In my last post I discussed the tools we use to manage our work lives. Carrying on with the theme of things I have learned since I started being self-employed, I wanted to look at the sometimes worrying subject of finding new work.
In many ways, I still find this one a bit of a puzzler. When I joined the Onlignment team and helped establish the >BL team, I was lucky enough to have access to the experience and reputation of my colleagues. This privilege has undoubtedly eased my way into the world of self-employment. I brought with me excellent connections in the INGO sector but I have to consciously make an effort to think outside that box when considering where we might find new business. It is easy and comforting to go back to your well-established and long-standing clients and they, naturally, form the bedrock of any company’s success. In order to spread the >BL message we need to challenge ourselves to look outside the comfort zone of the familiar faces. So how do you do that?
In this day and age, social media presence plays a large part in cottage industry marketing efforts. We do not have a brand manager or a marketing director or even a communications intern. Like many small companies, we do everything ourselves, acknowledging that where we have skills gaps, we need to seek advice from people with the expertise we lack. In social media terms, followers = reach and reach = potential work and effective avenues for messaging.
Social media presence is made up of a number of interlinked elements, none of which is enough on its own. You need some way of telling people what you do and why you do it. We have a website that demonstrates our approach and lets people know what we offer. You need to promote your approach, ideally through well-read blogs. You need to be seen to regularly contribute to the conversations of the day so that you remain relevant. Twitter is the ideal channel for this. There is symbiosis going on here – interesting and relevant blog posts raise your profile and lead people to your Twitter feed where you need to be active to keep people’s interest. Being active on Twitter and earning respect for the things you share make people want to seek out more information about you, and what you can offer, and drives people to your website. Your website needs to be unambiguous, making it immediately clear what you offer, how this offer addresses people’s needs and how they can get in touch with you to discuss these needs.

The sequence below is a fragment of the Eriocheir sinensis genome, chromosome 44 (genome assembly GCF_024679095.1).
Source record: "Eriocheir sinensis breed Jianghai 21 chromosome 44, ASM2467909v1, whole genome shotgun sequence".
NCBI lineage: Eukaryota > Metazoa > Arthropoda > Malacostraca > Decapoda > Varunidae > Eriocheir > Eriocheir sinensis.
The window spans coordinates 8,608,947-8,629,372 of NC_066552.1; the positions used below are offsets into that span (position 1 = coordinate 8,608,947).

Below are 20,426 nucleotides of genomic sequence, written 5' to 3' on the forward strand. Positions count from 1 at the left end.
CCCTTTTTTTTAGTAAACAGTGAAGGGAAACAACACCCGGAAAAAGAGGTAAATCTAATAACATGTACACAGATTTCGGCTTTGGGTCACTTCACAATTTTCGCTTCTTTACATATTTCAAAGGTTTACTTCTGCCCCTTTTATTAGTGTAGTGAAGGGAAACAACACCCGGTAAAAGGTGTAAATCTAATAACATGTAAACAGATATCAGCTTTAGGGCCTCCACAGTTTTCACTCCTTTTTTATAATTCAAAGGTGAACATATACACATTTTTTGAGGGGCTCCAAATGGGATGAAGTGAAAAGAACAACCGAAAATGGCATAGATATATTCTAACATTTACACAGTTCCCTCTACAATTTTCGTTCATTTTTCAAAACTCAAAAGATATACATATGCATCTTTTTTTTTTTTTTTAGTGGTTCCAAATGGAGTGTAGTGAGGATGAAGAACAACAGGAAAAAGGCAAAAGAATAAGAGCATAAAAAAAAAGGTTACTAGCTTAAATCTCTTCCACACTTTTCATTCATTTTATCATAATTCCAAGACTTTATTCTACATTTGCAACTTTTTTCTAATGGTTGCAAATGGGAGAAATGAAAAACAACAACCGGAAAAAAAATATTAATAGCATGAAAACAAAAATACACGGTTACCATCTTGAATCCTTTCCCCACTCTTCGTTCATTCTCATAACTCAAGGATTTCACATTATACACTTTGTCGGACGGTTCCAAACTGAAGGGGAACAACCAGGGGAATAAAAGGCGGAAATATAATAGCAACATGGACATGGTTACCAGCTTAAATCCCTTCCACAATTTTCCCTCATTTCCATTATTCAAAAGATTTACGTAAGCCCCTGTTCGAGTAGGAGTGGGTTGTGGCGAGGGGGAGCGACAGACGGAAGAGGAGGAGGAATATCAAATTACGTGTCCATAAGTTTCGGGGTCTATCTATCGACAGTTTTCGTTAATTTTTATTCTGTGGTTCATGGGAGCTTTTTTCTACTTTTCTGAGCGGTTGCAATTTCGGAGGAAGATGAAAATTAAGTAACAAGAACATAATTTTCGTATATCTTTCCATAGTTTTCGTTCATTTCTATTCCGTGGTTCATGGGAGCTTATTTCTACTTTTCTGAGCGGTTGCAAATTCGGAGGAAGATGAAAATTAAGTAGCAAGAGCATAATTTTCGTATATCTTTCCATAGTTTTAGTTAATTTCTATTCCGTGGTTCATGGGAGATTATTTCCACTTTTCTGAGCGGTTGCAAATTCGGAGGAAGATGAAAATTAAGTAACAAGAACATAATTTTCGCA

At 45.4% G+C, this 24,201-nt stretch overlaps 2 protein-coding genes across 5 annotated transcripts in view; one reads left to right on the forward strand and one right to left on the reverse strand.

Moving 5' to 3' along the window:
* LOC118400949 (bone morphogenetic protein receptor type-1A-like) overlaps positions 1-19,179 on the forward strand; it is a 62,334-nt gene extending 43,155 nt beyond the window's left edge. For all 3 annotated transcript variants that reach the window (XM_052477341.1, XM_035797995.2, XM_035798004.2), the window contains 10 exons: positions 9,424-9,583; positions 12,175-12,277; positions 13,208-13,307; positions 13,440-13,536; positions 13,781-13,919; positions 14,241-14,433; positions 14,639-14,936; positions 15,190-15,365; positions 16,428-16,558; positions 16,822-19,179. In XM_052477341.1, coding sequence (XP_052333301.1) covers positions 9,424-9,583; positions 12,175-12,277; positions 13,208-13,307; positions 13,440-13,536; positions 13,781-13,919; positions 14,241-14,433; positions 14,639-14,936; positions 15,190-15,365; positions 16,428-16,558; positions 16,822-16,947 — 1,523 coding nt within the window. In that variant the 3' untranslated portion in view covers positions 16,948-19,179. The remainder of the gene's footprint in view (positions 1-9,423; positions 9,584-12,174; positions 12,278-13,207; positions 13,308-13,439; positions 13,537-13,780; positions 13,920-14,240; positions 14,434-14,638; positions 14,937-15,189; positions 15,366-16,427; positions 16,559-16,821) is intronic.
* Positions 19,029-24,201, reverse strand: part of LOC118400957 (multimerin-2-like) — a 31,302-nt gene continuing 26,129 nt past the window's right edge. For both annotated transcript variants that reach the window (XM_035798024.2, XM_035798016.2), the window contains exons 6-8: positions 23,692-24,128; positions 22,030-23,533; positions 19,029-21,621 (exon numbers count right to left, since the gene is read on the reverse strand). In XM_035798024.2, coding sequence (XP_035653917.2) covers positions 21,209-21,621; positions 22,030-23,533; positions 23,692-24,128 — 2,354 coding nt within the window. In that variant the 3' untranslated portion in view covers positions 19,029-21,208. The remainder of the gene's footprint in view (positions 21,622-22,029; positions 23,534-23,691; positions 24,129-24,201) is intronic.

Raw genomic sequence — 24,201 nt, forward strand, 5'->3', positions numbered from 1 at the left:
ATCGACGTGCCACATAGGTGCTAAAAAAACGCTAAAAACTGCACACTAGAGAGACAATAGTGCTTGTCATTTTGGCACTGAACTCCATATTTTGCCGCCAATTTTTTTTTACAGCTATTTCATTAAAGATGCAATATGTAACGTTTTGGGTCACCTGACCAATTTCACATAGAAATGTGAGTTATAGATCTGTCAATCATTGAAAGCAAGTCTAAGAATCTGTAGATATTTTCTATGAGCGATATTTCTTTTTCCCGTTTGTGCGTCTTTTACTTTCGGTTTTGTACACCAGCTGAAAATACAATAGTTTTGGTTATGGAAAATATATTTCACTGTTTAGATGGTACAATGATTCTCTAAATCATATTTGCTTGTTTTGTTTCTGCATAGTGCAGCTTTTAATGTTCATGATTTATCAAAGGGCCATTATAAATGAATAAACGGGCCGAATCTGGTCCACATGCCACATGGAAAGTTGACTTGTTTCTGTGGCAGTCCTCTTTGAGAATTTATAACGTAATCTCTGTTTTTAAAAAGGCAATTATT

But given how interdependent these things are, how do you get people’s attention in the first place, when you are a new voice, competing with many other voices? Answers in a tweet, please…